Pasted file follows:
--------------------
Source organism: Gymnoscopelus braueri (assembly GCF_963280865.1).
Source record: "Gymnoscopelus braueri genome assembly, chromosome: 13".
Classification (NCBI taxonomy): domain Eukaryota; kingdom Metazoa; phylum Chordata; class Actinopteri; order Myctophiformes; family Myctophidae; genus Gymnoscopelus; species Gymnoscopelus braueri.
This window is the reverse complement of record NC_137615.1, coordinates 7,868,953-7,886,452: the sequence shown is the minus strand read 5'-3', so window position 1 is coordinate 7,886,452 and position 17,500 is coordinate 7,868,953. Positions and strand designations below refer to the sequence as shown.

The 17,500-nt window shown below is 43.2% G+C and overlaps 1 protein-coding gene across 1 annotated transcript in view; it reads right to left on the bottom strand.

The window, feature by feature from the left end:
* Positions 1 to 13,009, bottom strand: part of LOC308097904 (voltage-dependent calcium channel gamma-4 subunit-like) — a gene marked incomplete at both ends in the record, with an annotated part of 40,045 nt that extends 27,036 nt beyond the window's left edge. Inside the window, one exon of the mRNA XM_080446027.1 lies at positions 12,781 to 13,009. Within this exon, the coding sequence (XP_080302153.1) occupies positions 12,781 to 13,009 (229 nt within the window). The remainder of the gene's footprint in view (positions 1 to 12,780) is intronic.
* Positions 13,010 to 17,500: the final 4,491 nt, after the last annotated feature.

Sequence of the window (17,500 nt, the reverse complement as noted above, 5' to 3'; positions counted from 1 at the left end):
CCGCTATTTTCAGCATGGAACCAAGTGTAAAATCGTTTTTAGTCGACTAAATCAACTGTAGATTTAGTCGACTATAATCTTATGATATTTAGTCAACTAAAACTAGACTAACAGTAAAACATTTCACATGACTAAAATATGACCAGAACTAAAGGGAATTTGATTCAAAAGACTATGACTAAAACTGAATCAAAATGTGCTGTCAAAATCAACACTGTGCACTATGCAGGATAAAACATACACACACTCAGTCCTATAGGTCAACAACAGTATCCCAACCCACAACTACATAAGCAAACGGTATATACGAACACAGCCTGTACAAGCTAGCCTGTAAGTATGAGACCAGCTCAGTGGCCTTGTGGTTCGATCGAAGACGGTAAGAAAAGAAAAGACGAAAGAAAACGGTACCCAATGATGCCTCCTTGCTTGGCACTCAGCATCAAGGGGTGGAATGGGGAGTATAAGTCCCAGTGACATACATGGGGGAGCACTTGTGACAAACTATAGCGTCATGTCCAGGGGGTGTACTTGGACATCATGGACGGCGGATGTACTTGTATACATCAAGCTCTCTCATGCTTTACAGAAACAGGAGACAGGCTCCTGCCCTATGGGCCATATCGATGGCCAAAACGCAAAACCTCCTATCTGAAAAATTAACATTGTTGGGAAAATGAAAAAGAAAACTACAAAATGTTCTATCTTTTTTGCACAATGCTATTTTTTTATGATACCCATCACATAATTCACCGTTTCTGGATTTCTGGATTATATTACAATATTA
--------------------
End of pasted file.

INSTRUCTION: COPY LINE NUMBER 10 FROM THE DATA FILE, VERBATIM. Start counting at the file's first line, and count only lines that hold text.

CCGCTATTTTCAGCATGGAACCAAGTGTAAAATCGTTTTTAGTCGACTAAATCAACTGTAGATTTAGTCGACTATAATCTTATGATATTTAGTCAACTAAAACTAGACTAACAGTAAAACATTTCACATGACTAAAATATGACCAGAACTAAAGGGAATTTGATTCAAAAGACTATGACTAAAACTGAATCAAAATGTGCTGTCAAAATCAACACTGTGCACTATGCAGGATAAAACATACACACACTCAGTCCTATAGGTCAACAACAGTATCCCAACCCACAACTACATAAGCAAACGGTATATACGAACACAGCCTGTACAAGCTAGCCTGTAAGTATGAGACCAGCTCAGTGGCCTTGTGGTTCGATCGAAGACGGTAAGAAAAGAAAAGACGAAAGAAAACGGTACCCAATGATGCCTCCTTGCTTGGCACTCAGCATCAAGGGGTGGAATGGGGAGTATAAGTCCCAGTGACATACATGGGGGAGCACTTGTGACAAACTATAGCGTCATGTCCAGGGGGTGTACTTGGACATCATGGACGGCGGATGTACTTGTATACATCAAGCTCTCTCATGCTTTACAGAAACAGGAGACAGGCTCCTGCCCTATGGGCCATATCGATGGCCAAAACGCAAAACCTCCTATCTGAAAAATTAACATTGTTGGGAAAATGAAAAAGAAAACTACAAAATGTTCTATCTTTTTTGCACAATGCTATTTTTTTATGATACCCATCACATAATTCACCGTTTCTGGATTTCTGGATTATATTACAATATTA